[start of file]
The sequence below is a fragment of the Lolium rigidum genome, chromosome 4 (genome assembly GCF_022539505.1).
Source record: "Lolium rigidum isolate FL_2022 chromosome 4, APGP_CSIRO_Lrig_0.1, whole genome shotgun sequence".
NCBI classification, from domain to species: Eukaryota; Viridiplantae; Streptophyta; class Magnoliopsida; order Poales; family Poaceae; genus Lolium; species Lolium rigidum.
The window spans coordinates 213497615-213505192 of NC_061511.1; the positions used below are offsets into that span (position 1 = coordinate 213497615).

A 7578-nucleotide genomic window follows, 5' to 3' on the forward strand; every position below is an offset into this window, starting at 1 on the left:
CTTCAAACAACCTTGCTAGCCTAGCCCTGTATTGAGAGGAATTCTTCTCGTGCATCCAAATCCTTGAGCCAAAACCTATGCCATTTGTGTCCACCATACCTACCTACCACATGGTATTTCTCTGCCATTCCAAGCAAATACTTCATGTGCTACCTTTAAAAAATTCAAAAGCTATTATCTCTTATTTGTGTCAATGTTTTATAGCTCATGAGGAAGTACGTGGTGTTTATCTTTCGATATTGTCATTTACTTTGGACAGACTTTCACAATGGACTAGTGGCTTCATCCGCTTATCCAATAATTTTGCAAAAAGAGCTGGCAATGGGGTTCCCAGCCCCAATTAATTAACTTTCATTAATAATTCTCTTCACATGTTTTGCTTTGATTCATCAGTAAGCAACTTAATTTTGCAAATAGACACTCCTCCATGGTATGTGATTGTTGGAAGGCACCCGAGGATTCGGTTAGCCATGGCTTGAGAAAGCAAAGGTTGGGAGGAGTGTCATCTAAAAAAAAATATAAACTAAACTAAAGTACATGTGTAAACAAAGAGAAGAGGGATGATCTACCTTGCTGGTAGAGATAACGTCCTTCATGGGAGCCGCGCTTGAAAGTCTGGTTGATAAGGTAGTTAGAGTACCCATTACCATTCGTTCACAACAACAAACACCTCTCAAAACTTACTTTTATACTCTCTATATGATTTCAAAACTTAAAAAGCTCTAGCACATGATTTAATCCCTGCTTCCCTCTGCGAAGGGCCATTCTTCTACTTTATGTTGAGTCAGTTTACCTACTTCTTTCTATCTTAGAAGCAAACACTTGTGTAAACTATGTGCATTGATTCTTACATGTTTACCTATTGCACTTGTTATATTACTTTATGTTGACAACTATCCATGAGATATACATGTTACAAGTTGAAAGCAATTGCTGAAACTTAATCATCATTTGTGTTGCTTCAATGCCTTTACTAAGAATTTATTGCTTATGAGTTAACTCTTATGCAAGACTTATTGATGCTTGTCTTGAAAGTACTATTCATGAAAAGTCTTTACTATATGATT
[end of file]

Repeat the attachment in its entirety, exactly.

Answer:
The sequence below is a fragment of the Lolium rigidum genome, chromosome 4 (genome assembly GCF_022539505.1).
Source record: "Lolium rigidum isolate FL_2022 chromosome 4, APGP_CSIRO_Lrig_0.1, whole genome shotgun sequence".
NCBI classification, from domain to species: Eukaryota; Viridiplantae; Streptophyta; class Magnoliopsida; order Poales; family Poaceae; genus Lolium; species Lolium rigidum.
The window spans coordinates 213497615-213505192 of NC_061511.1; the positions used below are offsets into that span (position 1 = coordinate 213497615).

A 7578-nucleotide genomic window follows, 5' to 3' on the forward strand; every position below is an offset into this window, starting at 1 on the left:
CTTCAAACAACCTTGCTAGCCTAGCCCTGTATTGAGAGGAATTCTTCTCGTGCATCCAAATCCTTGAGCCAAAACCTATGCCATTTGTGTCCACCATACCTACCTACCACATGGTATTTCTCTGCCATTCCAAGCAAATACTTCATGTGCTACCTTTAAAAAATTCAAAAGCTATTATCTCTTATTTGTGTCAATGTTTTATAGCTCATGAGGAAGTACGTGGTGTTTATCTTTCGATATTGTCATTTACTTTGGACAGACTTTCACAATGGACTAGTGGCTTCATCCGCTTATCCAATAATTTTGCAAAAAGAGCTGGCAATGGGGTTCCCAGCCCCAATTAATTAACTTTCATTAATAATTCTCTTCACATGTTTTGCTTTGATTCATCAGTAAGCAACTTAATTTTGCAAATAGACACTCCTCCATGGTATGTGATTGTTGGAAGGCACCCGAGGATTCGGTTAGCCATGGCTTGAGAAAGCAAAGGTTGGGAGGAGTGTCATCTAAAAAAAAATATAAACTAAACTAAAGTACATGTGTAAACAAAGAGAAGAGGGATGATCTACCTTGCTGGTAGAGATAACGTCCTTCATGGGAGCCGCGCTTGAAAGTCTGGTTGATAAGGTAGTTAGAGTACCCATTACCATTCGTTCACAACAACAAACACCTCTCAAAACTTACTTTTATACTCTCTATATGATTTCAAAACTTAAAAAGCTCTAGCACATGATTTAATCCCTGCTTCCCTCTGCGAAGGGCCATTCTTCTACTTTATGTTGAGTCAGTTTACCTACTTCTTTCTATCTTAGAAGCAAACACTTGTGTAAACTATGTGCATTGATTCTTACATGTTTACCTATTGCACTTGTTATATTACTTTATGTTGACAACTATCCATGAGATATACATGTTACAAGTTGAAAGCAATTGCTGAAACTTAATCATCATTTGTGTTGCTTCAATGCCTTTACTAAGAATTTATTGCTTATGAGTTAACTCTTATGCAAGACTTATTGATGCTTGTCTTGAAAGTACTATTCATGAAAAGTCTTTACTATATGATT